A COMPANION TO CREATIVE WRITING A Companion to Creative Writing is a comprehensive collection covering myriad aspects of the practice and profession of creative writing in the contemporary world. The book features contributions from an international cast of creative writers, publishers and editors, critics, translators, literary prize judges, and many other top professionals. Chapters not only consider the practice of creative writing in terms of how it is "done," but also in terms of what occurs in and around creative writing practice. Chapters address a wide range of topics including the writing of poetry and fiction; playwriting and screenwriting; writing for digital media; editing; creative writing and its engagement with language, spirituality, politics, education, and heritage. Other chapters explore the role of literary critics and ideas around authorship, as well as translation and creative writing, the teaching of creative writing, and the histories and character of the marketplace, prizes, awards, and literary events. With its unprecedented breadth of coverage, A Companion to Creative Writing is an indispensable resource for those who are undertaking creative writing, studying creative writing at any level, or considering studying creative writing.
Creative Nonfiction reads like fiction, but stays loyal to the Truth. It's a fine line that Philip Gerard walks in his own work with confidence, style and utter zeal. Here, with the same clarity and passion, Gerard offers instruction and advice to help writers create compelling, unforgettable pieces. -- covers everything from finding an original subject to conducting a stirring interview to working with an editor -- Gerard takes the reader with him on assignment to show, step by step, how one of his own pieces came together -- includes inspiration from some of today's greatest nonfiction writers -- such as Terry Tempest Williams, Annie Dillard, Barry Lopez and Ron Powers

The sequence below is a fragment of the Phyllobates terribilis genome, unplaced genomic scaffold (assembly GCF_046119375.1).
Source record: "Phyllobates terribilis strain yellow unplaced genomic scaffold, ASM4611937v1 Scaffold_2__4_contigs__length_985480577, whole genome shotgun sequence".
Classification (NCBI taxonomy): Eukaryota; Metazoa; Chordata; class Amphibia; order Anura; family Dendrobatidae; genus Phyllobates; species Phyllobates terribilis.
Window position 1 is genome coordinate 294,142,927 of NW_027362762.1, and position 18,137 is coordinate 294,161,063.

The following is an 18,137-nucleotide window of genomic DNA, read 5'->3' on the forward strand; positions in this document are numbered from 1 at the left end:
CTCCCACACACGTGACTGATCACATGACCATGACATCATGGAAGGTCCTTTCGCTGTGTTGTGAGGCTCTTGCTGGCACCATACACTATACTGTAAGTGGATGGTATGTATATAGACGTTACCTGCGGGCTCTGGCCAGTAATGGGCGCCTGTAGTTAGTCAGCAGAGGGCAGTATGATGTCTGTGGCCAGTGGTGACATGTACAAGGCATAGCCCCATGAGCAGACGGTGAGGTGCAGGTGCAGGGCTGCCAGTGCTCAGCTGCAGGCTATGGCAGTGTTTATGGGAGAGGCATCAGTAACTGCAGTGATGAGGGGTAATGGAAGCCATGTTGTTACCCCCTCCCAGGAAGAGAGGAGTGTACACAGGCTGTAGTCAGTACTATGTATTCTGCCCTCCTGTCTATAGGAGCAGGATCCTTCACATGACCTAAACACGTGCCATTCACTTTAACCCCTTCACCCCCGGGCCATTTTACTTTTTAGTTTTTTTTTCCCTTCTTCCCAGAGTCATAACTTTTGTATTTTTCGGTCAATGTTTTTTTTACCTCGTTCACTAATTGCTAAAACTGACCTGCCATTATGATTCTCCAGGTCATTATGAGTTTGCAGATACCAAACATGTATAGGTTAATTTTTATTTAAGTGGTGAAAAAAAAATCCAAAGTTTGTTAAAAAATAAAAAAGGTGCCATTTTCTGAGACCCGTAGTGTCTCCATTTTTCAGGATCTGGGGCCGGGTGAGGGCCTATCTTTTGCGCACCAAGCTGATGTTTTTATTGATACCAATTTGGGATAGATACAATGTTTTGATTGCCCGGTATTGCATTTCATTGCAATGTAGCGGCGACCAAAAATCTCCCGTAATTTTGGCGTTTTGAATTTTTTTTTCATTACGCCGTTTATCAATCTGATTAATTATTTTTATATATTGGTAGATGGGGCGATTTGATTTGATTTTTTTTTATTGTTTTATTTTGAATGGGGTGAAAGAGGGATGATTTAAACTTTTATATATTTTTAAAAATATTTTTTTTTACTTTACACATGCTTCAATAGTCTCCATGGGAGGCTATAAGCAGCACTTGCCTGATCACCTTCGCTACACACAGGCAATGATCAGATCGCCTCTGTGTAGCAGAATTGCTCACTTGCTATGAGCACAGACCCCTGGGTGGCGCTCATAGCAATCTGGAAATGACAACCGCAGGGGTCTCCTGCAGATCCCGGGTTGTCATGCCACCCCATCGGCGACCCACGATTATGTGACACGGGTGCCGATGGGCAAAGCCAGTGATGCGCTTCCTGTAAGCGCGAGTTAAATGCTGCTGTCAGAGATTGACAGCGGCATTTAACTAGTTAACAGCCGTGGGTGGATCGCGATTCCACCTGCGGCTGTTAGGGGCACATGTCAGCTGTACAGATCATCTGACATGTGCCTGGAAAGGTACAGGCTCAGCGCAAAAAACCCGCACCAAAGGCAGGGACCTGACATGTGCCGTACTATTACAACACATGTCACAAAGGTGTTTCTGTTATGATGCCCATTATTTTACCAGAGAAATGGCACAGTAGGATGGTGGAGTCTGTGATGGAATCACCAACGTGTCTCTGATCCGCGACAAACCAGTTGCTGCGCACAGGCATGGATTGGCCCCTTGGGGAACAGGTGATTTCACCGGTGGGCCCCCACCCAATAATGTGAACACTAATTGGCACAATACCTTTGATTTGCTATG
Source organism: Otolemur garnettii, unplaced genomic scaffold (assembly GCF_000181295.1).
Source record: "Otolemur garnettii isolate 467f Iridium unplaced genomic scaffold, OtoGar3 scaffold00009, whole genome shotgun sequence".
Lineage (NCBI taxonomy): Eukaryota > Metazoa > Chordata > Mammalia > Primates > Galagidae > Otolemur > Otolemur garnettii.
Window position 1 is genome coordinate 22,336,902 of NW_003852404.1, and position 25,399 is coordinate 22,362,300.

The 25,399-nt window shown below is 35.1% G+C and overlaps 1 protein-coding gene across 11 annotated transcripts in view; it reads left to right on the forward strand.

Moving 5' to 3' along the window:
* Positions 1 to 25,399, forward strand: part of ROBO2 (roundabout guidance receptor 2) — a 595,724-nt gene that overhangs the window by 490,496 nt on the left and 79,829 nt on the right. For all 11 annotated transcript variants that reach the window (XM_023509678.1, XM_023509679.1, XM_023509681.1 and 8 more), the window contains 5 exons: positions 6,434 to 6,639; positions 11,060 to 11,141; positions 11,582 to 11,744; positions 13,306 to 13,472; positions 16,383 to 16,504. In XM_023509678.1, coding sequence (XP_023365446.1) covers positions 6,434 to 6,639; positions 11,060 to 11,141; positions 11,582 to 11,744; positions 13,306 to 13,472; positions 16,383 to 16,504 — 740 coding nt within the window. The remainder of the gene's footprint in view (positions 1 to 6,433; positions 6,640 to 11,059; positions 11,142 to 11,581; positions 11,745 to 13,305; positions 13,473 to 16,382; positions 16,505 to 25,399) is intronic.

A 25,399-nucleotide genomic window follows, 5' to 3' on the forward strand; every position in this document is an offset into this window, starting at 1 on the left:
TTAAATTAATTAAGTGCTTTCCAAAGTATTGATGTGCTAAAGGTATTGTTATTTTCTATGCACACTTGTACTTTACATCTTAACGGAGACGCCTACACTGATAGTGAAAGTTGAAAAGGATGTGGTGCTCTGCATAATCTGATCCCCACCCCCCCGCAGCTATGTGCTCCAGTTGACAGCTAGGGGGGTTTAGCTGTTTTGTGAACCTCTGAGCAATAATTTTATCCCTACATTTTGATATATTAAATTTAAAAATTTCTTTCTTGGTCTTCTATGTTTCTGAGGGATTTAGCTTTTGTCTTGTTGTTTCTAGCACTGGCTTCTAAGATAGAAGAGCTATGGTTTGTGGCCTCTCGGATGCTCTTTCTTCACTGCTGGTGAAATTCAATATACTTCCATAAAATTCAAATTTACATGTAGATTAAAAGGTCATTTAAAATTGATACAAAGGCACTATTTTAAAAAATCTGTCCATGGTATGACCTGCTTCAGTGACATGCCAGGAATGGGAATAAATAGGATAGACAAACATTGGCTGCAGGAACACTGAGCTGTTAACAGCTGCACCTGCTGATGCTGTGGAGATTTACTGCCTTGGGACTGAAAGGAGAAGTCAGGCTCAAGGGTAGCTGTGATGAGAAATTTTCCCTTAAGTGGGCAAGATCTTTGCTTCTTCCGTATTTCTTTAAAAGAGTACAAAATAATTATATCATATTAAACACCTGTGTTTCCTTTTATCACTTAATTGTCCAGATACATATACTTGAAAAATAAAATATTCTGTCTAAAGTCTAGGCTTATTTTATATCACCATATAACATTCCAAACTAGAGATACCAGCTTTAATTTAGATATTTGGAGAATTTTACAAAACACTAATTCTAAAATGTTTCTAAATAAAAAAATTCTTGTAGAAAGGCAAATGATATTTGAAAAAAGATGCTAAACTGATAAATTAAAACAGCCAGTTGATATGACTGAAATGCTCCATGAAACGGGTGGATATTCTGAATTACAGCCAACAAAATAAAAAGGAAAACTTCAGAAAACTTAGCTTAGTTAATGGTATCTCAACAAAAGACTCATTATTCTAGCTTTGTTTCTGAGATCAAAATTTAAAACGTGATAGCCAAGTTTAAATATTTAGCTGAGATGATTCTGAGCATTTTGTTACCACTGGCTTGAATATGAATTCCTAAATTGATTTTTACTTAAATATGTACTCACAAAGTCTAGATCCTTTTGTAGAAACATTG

Newly revised and expanded, the sixth edition of this collection features stories, memoir, and poems by award-winning faculty, visiting writers, and alumni of the University of North Carolina Wilmington. An essential guide for novice writers and readers, Show & Tell has wide application in the classroom as well as for personal study, as a point of entry for beginning writers or a useful review for the more experienced."
Taking off from The Creative Writer's Survival Guide, John McNally'srelentlessly blunt, bracingly cheerful, and immensely helpful map to being a writer, Vivid and Continuousis an equally blunt, cheerful, and helpful map to learning to be a writer. While acknowledging that many fine books cover such essentials of fiction writing as point of view, characterization, and setting, McNally sets out in this new book--intended as a supplement to beginning fiction-writing classes or as the sole text for upper-level or graduate courses--to solve the tricky second-tier problems that those books cover only in footnotes. Vivid and Continuous takes its inspiration from John Gardner, whose essential truths in On Becoming a Novelist clarified McNally's goal of communicating a "vivid and continuous dream" with his own writing. In fifteen concise, energizing chapters, he dispenses advice gained from almost thirty years of studying, writing, and teaching. How do you avoid the pitfalls inherent in the most common subjects for stories? How do you create memorable minor characters? What about managing references to pop culture without distracting your readers, revising a story to bring its subtext into focus, or exploring the twenty most common craft-related quirks that lessen immediacy for your readers? How do you keep from overdosing on similes and metaphors or relying on too many flashbacks to provide necessary backstory? How do you learn to listen when your story tries to talk to you? Finally, how can you resist "John McNally's Sure-Fire Formula for Becoming Funnier in 30 Days"? McNally cites many novels and short stories as examples that best illustrate the lessons he wants to impart, the writer's life, or the writer's craft, as well as his own favorite authors' novels and short story collections. Exercises at the end of each chapter reinforce its point and serve as practical catalysts for new writings and directions. Just blunt enough to get your attention but not blunt enough to crush you, challenging but not discouraging, personal but not ego-ridden, snarky but not mean, John McNally will prompt you to think more deeply about a variety of issues that will push you toward writing more meaningful, more accomplished work.